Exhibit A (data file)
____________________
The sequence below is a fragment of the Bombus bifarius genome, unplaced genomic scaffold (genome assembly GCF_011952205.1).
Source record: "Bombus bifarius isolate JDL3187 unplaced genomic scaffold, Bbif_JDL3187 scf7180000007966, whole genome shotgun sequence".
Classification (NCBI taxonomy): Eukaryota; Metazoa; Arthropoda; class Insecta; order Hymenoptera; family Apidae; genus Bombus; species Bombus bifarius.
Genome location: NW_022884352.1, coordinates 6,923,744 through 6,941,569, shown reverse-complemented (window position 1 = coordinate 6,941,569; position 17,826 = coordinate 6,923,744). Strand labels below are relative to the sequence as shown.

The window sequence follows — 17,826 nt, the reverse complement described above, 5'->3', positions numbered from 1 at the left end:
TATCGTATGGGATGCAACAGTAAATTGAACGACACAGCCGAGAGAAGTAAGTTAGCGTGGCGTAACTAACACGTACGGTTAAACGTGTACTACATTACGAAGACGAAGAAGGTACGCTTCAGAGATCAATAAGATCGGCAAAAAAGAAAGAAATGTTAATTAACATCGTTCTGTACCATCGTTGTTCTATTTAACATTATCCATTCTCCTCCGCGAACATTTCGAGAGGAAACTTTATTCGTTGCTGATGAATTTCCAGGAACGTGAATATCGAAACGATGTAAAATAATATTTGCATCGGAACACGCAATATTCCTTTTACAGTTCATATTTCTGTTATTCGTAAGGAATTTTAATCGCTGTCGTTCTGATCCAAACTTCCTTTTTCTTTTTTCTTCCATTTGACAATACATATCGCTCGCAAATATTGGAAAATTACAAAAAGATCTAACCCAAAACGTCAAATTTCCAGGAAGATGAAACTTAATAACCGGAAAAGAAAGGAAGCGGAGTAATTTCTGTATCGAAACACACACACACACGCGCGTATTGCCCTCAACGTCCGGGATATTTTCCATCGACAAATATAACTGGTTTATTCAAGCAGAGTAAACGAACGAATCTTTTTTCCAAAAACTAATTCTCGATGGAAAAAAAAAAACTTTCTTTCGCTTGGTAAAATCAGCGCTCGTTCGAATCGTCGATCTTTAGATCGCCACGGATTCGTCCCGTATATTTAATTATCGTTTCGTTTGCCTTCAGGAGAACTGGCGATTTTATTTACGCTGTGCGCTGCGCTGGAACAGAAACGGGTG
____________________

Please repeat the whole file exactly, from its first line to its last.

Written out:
The sequence below is a fragment of the Bombus bifarius genome, unplaced genomic scaffold (genome assembly GCF_011952205.1).
Source record: "Bombus bifarius isolate JDL3187 unplaced genomic scaffold, Bbif_JDL3187 scf7180000007966, whole genome shotgun sequence".
Classification (NCBI taxonomy): Eukaryota; Metazoa; Arthropoda; class Insecta; order Hymenoptera; family Apidae; genus Bombus; species Bombus bifarius.
Genome location: NW_022884352.1, coordinates 6,923,744 through 6,941,569, shown reverse-complemented (window position 1 = coordinate 6,941,569; position 17,826 = coordinate 6,923,744). Strand labels below are relative to the sequence as shown.

The window sequence follows — 17,826 nt, the reverse complement described above, 5'->3', positions numbered from 1 at the left end:
TATCGTATGGGATGCAACAGTAAATTGAACGACACAGCCGAGAGAAGTAAGTTAGCGTGGCGTAACTAACACGTACGGTTAAACGTGTACTACATTACGAAGACGAAGAAGGTACGCTTCAGAGATCAATAAGATCGGCAAAAAAGAAAGAAATGTTAATTAACATCGTTCTGTACCATCGTTGTTCTATTTAACATTATCCATTCTCCTCCGCGAACATTTCGAGAGGAAACTTTATTCGTTGCTGATGAATTTCCAGGAACGTGAATATCGAAACGATGTAAAATAATATTTGCATCGGAACACGCAATATTCCTTTTACAGTTCATATTTCTGTTATTCGTAAGGAATTTTAATCGCTGTCGTTCTGATCCAAACTTCCTTTTTCTTTTTTCTTCCATTTGACAATACATATCGCTCGCAAATATTGGAAAATTACAAAAAGATCTAACCCAAAACGTCAAATTTCCAGGAAGATGAAACTTAATAACCGGAAAAGAAAGGAAGCGGAGTAATTTCTGTATCGAAACACACACACACACGCGCGTATTGCCCTCAACGTCCGGGATATTTTCCATCGACAAATATAACTGGTTTATTCAAGCAGAGTAAACGAACGAATCTTTTTTCCAAAAACTAATTCTCGATGGAAAAAAAAAAACTTTCTTTCGCTTGGTAAAATCAGCGCTCGTTCGAATCGTCGATCTTTAGATCGCCACGGATTCGTCCCGTATATTTAATTATCGTTTCGTTTGCCTTCAGGAGAACTGGCGATTTTATTTACGCTGTGCGCTGCGCTGGAACAGAAACGGGTG